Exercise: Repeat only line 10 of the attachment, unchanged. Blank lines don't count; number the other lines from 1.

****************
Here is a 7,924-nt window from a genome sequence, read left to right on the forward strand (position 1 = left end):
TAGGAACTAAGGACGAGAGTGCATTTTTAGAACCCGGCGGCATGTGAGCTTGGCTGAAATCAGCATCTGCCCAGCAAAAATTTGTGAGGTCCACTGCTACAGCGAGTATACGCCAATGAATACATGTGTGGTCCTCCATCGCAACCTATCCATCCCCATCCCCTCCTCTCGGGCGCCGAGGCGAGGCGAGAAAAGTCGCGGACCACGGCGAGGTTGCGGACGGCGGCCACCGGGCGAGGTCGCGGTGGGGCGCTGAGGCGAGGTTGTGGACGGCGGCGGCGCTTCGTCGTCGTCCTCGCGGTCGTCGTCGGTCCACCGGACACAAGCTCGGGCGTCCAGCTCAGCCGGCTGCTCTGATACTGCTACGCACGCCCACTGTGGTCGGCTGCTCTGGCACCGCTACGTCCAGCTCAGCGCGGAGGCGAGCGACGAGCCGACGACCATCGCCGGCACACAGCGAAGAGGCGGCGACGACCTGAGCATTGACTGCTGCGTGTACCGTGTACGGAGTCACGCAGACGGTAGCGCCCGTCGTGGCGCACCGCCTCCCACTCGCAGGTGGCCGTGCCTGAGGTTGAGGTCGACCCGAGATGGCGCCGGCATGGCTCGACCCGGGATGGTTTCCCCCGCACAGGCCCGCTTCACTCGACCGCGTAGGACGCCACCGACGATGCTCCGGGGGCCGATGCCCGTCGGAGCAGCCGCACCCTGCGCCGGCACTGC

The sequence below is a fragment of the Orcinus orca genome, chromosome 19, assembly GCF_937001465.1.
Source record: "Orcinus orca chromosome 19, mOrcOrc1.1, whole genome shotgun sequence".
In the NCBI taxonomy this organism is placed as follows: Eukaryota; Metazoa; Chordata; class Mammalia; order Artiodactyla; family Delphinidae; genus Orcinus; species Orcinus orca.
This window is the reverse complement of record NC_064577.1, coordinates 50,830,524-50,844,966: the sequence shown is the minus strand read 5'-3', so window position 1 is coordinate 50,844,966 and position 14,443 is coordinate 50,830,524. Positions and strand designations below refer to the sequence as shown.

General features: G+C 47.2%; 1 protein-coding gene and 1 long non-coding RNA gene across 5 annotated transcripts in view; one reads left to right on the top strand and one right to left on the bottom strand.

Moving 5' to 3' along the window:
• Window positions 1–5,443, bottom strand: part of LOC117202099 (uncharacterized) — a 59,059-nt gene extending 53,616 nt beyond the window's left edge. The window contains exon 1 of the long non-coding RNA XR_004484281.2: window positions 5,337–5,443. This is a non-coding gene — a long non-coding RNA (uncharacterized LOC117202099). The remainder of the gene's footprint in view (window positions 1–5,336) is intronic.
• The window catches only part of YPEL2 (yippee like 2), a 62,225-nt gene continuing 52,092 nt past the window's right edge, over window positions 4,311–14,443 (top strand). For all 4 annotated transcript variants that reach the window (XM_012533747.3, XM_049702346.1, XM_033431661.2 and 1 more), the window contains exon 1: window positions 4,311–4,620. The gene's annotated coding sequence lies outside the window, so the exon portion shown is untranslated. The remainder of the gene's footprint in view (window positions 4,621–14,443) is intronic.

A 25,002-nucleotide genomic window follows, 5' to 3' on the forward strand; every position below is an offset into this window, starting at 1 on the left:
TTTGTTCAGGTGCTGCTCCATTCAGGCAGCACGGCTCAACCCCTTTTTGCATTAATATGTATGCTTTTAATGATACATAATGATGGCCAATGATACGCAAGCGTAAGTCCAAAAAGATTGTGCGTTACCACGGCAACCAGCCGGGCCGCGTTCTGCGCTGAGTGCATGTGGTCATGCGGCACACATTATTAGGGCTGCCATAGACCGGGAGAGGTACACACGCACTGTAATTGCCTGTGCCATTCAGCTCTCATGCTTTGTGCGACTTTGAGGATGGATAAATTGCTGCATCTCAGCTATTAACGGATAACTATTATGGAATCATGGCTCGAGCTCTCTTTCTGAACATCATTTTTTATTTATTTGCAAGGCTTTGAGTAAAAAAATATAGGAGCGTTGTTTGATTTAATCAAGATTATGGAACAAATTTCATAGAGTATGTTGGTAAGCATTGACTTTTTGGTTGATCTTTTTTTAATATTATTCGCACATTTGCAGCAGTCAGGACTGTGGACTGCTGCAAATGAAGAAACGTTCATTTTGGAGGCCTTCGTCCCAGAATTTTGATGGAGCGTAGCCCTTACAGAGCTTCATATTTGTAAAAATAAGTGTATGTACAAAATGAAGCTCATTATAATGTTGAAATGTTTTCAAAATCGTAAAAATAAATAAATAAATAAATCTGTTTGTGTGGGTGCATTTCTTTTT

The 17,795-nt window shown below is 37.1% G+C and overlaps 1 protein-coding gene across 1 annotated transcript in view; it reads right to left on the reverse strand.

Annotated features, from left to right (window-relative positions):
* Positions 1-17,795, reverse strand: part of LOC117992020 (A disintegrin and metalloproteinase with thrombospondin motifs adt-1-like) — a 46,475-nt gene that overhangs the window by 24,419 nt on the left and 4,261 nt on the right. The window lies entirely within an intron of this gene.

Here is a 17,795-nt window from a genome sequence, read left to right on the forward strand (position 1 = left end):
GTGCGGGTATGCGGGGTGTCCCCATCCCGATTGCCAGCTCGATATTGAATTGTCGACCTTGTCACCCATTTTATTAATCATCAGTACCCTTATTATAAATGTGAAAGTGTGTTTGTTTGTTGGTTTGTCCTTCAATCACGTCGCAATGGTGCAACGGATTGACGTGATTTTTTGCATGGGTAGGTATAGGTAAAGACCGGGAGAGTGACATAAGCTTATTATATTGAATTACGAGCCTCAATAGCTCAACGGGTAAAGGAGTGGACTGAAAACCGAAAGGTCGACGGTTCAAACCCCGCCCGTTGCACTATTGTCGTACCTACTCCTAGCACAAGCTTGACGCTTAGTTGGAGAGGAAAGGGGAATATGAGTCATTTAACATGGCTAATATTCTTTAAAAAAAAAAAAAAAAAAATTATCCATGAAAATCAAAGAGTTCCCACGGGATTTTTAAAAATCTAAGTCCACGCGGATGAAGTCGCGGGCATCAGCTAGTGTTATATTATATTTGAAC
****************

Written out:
• The window catches only part of YPEL2 (yippee like 2), a 62,225-nt gene continuing 52,092 nt past the window's right edge, over window positions 4,311–14,443 (top strand). For all 4 annotated transcript variants that reach the window (XM_012533747.3, XM_049702346.1, XM_033431661.2 and 1 more), the window contains exon 1: window positions 4,311–4,620. The gene's annotated coding sequence lies outside the window, so the exon portion shown is untranslated. The remainder of the gene's footprint in view (window positions 4,621–14,443) is intronic.